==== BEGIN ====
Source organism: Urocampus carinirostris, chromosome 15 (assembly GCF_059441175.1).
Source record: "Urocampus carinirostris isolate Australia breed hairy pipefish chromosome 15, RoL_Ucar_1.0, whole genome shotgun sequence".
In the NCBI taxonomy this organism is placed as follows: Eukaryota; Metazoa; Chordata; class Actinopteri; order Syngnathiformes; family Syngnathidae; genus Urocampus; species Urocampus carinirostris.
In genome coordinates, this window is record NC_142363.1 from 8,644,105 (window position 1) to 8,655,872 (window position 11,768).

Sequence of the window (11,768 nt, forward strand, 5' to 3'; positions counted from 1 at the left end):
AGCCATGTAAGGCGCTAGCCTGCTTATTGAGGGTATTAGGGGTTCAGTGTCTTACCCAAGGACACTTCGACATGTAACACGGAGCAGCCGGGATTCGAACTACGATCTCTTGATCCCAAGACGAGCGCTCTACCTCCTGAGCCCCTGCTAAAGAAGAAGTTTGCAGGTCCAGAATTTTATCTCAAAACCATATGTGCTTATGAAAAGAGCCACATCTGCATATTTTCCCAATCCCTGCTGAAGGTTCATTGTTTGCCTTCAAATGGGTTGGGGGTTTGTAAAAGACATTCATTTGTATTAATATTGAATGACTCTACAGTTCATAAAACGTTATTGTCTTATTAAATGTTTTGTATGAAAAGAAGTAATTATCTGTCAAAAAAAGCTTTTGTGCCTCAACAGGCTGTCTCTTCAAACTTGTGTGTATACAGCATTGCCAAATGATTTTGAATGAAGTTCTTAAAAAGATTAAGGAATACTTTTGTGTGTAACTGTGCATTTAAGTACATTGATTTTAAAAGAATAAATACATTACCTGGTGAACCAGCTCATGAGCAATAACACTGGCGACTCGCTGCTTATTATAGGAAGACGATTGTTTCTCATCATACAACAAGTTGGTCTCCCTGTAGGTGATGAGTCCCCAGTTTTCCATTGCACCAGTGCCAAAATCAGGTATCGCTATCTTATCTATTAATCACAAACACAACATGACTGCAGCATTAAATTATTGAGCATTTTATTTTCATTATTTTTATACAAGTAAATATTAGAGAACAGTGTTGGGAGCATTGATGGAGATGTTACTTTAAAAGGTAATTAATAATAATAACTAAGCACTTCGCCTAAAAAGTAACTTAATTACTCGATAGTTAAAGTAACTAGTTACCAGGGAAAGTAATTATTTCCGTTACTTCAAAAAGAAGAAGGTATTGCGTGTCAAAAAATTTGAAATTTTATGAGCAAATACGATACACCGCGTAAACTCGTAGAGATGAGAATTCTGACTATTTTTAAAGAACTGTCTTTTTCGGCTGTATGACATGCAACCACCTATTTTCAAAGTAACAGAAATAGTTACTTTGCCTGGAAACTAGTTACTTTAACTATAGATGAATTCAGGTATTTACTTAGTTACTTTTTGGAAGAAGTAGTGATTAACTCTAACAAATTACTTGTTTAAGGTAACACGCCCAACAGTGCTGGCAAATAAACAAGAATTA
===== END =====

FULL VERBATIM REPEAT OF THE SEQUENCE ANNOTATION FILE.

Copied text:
Source organism: Urocampus carinirostris, chromosome 15 (assembly GCF_059441175.1).
Source record: "Urocampus carinirostris isolate Australia breed hairy pipefish chromosome 15, RoL_Ucar_1.0, whole genome shotgun sequence".
In the NCBI taxonomy this organism is placed as follows: Eukaryota; Metazoa; Chordata; class Actinopteri; order Syngnathiformes; family Syngnathidae; genus Urocampus; species Urocampus carinirostris.
In genome coordinates, this window is record NC_142363.1 from 8,644,105 (window position 1) to 8,655,872 (window position 11,768).

Sequence of the window (11,768 nt, forward strand, 5' to 3'; positions counted from 1 at the left end):
AGCCATGTAAGGCGCTAGCCTGCTTATTGAGGGTATTAGGGGTTCAGTGTCTTACCCAAGGACACTTCGACATGTAACACGGAGCAGCCGGGATTCGAACTACGATCTCTTGATCCCAAGACGAGCGCTCTACCTCCTGAGCCCCTGCTAAAGAAGAAGTTTGCAGGTCCAGAATTTTATCTCAAAACCATATGTGCTTATGAAAAGAGCCACATCTGCATATTTTCCCAATCCCTGCTGAAGGTTCATTGTTTGCCTTCAAATGGGTTGGGGGTTTGTAAAAGACATTCATTTGTATTAATATTGAATGACTCTACAGTTCATAAAACGTTATTGTCTTATTAAATGTTTTGTATGAAAAGAAGTAATTATCTGTCAAAAAAAGCTTTTGTGCCTCAACAGGCTGTCTCTTCAAACTTGTGTGTATACAGCATTGCCAAATGATTTTGAATGAAGTTCTTAAAAAGATTAAGGAATACTTTTGTGTGTAACTGTGCATTTAAGTACATTGATTTTAAAAGAATAAATACATTACCTGGTGAACCAGCTCATGAGCAATAACACTGGCGACTCGCTGCTTATTATAGGAAGACGATTGTTTCTCATCATACAACAAGTTGGTCTCCCTGTAGGTGATGAGTCCCCAGTTTTCCATTGCACCAGTGCCAAAATCAGGTATCGCTATCTTATCTATTAATCACAAACACAACATGACTGCAGCATTAAATTATTGAGCATTTTATTTTCATTATTTTTATACAAGTAAATATTAGAGAACAGTGTTGGGAGCATTGATGGAGATGTTACTTTAAAAGGTAATTAATAATAATAACTAAGCACTTCGCCTAAAAAGTAACTTAATTACTCGATAGTTAAAGTAACTAGTTACCAGGGAAAGTAATTATTTCCGTTACTTCAAAAAGAAGAAGGTATTGCGTGTCAAAAAATTTGAAATTTTATGAGCAAATACGATACACCGCGTAAACTCGTAGAGATGAGAATTCTGACTATTTTTAAAGAACTGTCTTTTTCGGCTGTATGACATGCAACCACCTATTTTCAAAGTAACAGAAATAGTTACTTTGCCTGGAAACTAGTTACTTTAACTATAGATGAATTCAGGTATTTACTTAGTTACTTTTTGGAAGAAGTAGTGATTAACTCTAACAAATTACTTGTTTAAGGTAACACGCCCAACAGTGCTGGCAAATAAACAAGAATTA